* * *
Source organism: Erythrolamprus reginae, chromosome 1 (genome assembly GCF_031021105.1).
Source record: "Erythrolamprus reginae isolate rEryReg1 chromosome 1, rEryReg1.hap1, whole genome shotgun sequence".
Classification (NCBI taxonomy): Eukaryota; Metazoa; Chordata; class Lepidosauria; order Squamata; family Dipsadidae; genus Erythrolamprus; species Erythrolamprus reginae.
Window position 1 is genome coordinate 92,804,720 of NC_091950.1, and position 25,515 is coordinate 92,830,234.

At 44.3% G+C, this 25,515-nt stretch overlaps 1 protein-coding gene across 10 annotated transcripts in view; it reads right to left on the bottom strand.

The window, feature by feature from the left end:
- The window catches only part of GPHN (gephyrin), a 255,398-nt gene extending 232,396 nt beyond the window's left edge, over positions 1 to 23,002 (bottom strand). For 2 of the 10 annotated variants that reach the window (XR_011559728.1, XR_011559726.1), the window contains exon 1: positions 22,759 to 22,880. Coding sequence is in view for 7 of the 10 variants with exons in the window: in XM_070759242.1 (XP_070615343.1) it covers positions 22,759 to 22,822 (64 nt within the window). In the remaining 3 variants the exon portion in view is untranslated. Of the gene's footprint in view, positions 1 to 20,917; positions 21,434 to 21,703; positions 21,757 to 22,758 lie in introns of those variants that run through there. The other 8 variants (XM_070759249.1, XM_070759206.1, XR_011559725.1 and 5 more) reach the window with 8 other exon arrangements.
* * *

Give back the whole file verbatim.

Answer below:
Source organism: Erythrolamprus reginae, chromosome 1 (genome assembly GCF_031021105.1).
Source record: "Erythrolamprus reginae isolate rEryReg1 chromosome 1, rEryReg1.hap1, whole genome shotgun sequence".
Classification (NCBI taxonomy): Eukaryota; Metazoa; Chordata; class Lepidosauria; order Squamata; family Dipsadidae; genus Erythrolamprus; species Erythrolamprus reginae.
Window position 1 is genome coordinate 92,804,720 of NC_091950.1, and position 25,515 is coordinate 92,830,234.

At 44.3% G+C, this 25,515-nt stretch overlaps 1 protein-coding gene across 10 annotated transcripts in view; it reads right to left on the bottom strand.

The window, feature by feature from the left end:
- The window catches only part of GPHN (gephyrin), a 255,398-nt gene extending 232,396 nt beyond the window's left edge, over positions 1 to 23,002 (bottom strand). For 2 of the 10 annotated variants that reach the window (XR_011559728.1, XR_011559726.1), the window contains exon 1: positions 22,759 to 22,880. Coding sequence is in view for 7 of the 10 variants with exons in the window: in XM_070759242.1 (XP_070615343.1) it covers positions 22,759 to 22,822 (64 nt within the window). In the remaining 3 variants the exon portion in view is untranslated. Of the gene's footprint in view, positions 1 to 20,917; positions 21,434 to 21,703; positions 21,757 to 22,758 lie in introns of those variants that run through there. The other 8 variants (XM_070759249.1, XM_070759206.1, XR_011559725.1 and 5 more) reach the window with 8 other exon arrangements.